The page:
How Beauty Pageants Both Helped and Hurt Me at the Same Time

04/03/2015 03:44 pm ET | Updated Jun 03, 2015

A few weeks ago at a professional cocktail event, a friend introduced me to someone for the first time, but instead of focusing on my work in nonprofits or women's and girls' issues, she blurted out, "She's America's Miss DC! Isn't she gorgeous?" I knew that it was meant to be a compliment, but I was profoundly embarrassed. As quickly as I could, before the other person could react, I rushed to interject. "Former," I said. "I'm a former pageant titleholder. I stopped competing in beauty pageants."

It wasn't that I was trying to hide this part of my life, or even that I wanted those who knew me to forget. I just wanted people to see me as something other than just a pageant queen.

When I was first contacted and asked to compete in a pageant, I was 18 (barely eligible) and in my sophomore year of college. I didn't know the difference between the various pageant systems (e.g., Miss USA / Universe, Miss America, Miss World), was completely unaware of how the scoring worked, or even where to go to get an evening gown. I wore my hair in light brown curly braids, shied away from too much makeup, was a women's size 8, and agreed to submit an application because I was told I could win scholarship money.


Weeks later, I received a phone call letting me know that I had been accepted as a local finalist and would compete at the state level that upcoming summer. That summer, I lost 15-20 pounds, got rid of my braids and got extensions instead, and deleted my blog about social justice out of fear that it would be seen as too controversial. Even though multiple coaches advised me otherwise, I chose to stick with a spoken word poetry performance as my talent. I held onto the thing I felt was the last piece of my originality, even though I knew most winners at the national level were dancers, singers or musicians.

That year, I didn't place in the top five, but won a "spirit" award. Months later, I competed again in a different pageant, and was awarded a state title, America's Miss District of Columbia 2012. Within the year, I was invited to the White House to meet the president and first lady, attended an inaugural ball as a VIP where I met Vice President Biden, walked in charity fashion shows, was in magazines and news articles, on television, had my picture on a billboard in Times Square, and had half my wardrobe sponsored, among other cool things.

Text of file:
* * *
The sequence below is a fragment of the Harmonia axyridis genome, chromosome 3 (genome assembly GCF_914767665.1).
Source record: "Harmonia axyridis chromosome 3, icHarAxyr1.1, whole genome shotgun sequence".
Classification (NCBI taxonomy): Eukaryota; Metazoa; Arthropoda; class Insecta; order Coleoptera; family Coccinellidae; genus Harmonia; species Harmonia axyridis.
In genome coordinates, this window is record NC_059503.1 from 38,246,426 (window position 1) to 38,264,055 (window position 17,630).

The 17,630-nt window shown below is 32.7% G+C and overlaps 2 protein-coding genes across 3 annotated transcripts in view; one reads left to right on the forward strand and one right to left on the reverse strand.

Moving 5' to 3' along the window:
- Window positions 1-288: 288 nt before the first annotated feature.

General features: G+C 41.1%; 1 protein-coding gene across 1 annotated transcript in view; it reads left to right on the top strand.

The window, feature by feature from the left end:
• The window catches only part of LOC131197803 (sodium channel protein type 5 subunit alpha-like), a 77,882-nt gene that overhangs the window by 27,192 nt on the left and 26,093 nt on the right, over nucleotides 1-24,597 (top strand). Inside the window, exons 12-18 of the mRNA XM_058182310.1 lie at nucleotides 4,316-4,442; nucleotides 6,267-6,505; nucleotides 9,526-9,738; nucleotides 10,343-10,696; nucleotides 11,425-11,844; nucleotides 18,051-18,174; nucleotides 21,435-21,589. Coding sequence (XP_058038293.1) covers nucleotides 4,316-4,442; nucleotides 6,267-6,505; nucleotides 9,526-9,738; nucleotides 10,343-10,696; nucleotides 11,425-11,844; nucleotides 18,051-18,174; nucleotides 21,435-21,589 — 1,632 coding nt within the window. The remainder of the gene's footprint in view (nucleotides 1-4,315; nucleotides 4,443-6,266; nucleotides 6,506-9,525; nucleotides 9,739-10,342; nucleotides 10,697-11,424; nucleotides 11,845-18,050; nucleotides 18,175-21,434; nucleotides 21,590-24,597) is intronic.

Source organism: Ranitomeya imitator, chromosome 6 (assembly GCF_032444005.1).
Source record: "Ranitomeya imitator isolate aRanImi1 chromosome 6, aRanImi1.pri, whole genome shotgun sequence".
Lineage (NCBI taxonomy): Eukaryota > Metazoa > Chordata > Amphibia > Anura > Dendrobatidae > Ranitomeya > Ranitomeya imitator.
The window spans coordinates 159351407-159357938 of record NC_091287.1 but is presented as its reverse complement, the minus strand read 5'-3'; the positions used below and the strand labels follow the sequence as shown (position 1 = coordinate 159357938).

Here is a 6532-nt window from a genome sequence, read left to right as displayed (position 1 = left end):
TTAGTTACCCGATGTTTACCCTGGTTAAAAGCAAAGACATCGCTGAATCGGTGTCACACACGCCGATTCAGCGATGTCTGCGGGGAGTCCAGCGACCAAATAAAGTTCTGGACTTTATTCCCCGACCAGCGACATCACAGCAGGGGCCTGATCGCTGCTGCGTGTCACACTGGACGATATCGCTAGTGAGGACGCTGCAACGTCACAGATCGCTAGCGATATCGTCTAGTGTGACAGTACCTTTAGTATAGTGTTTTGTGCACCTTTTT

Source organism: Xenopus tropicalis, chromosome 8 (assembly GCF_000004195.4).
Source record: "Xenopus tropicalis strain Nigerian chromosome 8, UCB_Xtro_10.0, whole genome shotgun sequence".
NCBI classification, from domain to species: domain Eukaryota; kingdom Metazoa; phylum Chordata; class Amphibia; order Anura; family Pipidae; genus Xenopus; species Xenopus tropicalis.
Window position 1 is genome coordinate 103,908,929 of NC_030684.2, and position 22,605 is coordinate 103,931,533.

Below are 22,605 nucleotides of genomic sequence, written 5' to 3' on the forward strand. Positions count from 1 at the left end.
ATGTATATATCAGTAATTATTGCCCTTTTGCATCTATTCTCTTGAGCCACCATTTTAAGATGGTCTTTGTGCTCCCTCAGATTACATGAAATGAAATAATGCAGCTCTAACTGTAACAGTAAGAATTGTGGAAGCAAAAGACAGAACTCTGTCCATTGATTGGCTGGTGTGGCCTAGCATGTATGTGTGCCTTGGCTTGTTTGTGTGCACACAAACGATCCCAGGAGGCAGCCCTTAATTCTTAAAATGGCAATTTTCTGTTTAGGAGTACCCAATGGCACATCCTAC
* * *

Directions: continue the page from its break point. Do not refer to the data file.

I was also often asked to speak at local schools to young girls and teens. Since I had Friday afternoons off from classes and work, I would visit a different school each week and give presentations. At each school, I was asked to speak on various topics, often times topics that were related to my platform on healthy eating and fitness. However, many teachers would also ask me to speak about self-esteem and body image, which inspired me to later found Girls Health Ed, a charity organization that provides health education and self-esteem workshops to girls ages 8 to 17 in underserved areas.

While pageants helped to boost my self-confidence in some ways, given that I now had a platform and an amplified voice, I also felt restricted from truly being myself and fully accepting my body. This made me feel like somewhat of a hypocrite when I gave talks.

Traditional beauty pageants are unique, in that they are an all women forum. Women do not have to compete with the opposite gender for share of voice. Still, while there are interview and onstage question categories, women remain judged in swimsuit and evening gown.

During a school presentation, a girl once asked me if she could ever be as beautiful as the women she saw competing in pageants on television. I told her of course she could, but the question itself made me cringe. I was saddened that this girl didn't already see herself as beautiful. Then, I thought about it, and realized even though pageants provide these great platforms and open countless doors for women, they also feature women with relatively petite figures, hair extensions, fake tans, and sometimes, plastic surgery.

Although some pageants are becoming increasingly more modern, there are still remnants of an institution where women are seen, and not heard. One popular pageant, Miss World, recently made a decision to remove the swimsuit competition at its annual event, but at the local and national levels, delegates are still more than likely subjected to a strict set of standards to qualify to compete on the international stage.

While some pageants, such as the Miss America Organization, for example, place a greater emphasis on interview, public speaking, and scholastic achievement, others are weighted more heavily on physical appearance. Since some of the competitions are televised events, networks want good ratings, which means they require aesthetics.

However, women who desire to compete shouldn't have to feel the need to go to extremes to win. The real competition should lie in community service hours logged, charity dollars raised, and persons inspired. Women should be judged based on character and contributions, instead of looks. Thus, even though I owe much of my success to the pageant world, I'm sometimes more embarrassed than proud.